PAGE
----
Monday, June 13, 2011

Cleveland can enjoy another's pain

IT'S POSSIBLE that Dirk Nowitzki, the talented German power forward of the Dallas Mavericks, was the only player on the floor Sunday night who understood the word schadenfreude, which describes one's joy in another's pain. But as a modest and courteous athlete, Kirk would leave it to much of the basketball world to express in the wake of his team's surprising victory over the Miami Heat to claim the NBA championship. The final score simply focussed on the boorish behavior of LeBron James ever since he announced his departure from Cleveland in an outrageous one-hour TV spectacle in which he appeared as The King.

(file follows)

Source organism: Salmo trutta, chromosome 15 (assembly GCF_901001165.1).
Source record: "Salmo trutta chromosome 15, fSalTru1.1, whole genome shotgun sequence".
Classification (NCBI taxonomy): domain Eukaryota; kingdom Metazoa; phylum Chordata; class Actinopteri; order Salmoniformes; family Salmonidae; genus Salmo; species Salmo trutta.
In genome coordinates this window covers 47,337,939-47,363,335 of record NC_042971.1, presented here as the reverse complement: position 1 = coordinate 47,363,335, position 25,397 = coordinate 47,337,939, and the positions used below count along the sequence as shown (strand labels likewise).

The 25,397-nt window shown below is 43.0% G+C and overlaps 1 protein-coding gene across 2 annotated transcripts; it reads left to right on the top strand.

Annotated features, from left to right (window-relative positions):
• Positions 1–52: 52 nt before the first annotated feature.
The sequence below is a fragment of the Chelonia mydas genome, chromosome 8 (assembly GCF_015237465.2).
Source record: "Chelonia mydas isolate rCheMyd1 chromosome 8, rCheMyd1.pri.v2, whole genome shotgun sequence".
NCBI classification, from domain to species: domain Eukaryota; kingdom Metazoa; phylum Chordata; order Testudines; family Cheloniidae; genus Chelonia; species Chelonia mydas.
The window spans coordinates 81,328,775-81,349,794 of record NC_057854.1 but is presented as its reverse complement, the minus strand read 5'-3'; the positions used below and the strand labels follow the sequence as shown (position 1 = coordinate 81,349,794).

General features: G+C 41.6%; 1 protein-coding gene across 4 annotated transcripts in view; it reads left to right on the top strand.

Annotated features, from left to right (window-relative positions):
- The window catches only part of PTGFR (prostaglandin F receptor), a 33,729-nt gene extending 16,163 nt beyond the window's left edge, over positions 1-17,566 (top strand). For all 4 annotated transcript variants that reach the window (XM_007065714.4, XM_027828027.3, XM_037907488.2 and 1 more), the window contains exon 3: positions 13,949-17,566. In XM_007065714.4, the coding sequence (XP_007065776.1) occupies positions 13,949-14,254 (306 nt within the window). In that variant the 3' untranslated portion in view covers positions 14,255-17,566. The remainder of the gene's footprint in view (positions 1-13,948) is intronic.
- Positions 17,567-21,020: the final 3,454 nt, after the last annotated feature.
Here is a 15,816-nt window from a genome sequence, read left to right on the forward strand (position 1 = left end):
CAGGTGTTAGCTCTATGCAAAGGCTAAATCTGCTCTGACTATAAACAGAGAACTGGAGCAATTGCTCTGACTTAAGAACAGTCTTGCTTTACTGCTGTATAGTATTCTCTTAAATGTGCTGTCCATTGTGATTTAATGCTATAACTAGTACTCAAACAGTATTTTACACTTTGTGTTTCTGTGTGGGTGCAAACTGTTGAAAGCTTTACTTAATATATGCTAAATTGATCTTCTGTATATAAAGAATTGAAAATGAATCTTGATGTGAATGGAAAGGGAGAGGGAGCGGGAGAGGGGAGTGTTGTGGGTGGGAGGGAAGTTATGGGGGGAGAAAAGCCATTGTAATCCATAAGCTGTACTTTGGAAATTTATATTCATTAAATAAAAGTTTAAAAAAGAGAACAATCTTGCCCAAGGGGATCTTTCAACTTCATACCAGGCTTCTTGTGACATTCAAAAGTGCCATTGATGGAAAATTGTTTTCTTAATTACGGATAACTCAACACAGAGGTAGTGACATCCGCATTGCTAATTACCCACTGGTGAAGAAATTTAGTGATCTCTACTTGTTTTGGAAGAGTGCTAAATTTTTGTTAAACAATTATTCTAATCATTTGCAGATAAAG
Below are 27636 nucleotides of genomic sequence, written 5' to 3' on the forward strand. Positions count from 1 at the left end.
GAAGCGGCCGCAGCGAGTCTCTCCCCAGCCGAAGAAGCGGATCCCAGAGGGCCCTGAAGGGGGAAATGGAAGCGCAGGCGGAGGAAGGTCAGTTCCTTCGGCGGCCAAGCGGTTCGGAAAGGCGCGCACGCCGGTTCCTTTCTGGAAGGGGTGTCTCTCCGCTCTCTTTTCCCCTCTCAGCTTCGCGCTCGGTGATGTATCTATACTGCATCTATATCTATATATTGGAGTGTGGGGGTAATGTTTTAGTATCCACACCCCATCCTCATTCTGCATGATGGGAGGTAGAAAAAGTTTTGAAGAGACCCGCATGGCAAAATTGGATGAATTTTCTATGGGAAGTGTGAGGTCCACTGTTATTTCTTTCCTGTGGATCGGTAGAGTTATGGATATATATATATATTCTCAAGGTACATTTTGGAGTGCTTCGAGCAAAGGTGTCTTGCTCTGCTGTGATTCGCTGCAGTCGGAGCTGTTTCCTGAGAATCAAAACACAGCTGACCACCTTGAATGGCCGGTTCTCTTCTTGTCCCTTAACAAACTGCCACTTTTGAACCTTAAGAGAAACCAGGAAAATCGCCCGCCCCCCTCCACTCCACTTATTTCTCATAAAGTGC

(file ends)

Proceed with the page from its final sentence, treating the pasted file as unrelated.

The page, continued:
From there, it became a truism among the analysts that the Heat had just bought itself a slam-dunk championship with the addition of LeBron James and Chris Bosh. And in a incredibly tasteless self-congratulatory event - even for professional sports - it beatified LeBron, Bosh and Dwyane Wade on center stage. Wade assured the cheering audience that this collection of talent was "arguably the best trio to ever play the game of basketball."

It would be easy, said King LeBron, who added that they would not win one championship, but six.. seven...eight . You had to wonder why they would bother to play out the season. Well, even for royalty, those are the rules. And along came the aging Mavericks to challenge the gang that couldn't shoot straight. For guys like Nowtizki and Jason Kidd who had hung around for years trying to win their first championship ring, they simply went about their business in the playoffs and left the bragging to others.

The Heat had Lebron, who faltered, when they desperately needed Michael Jordan to close the deal. All that remains of the Heat season is the tattered promise to "wait 'til next year".

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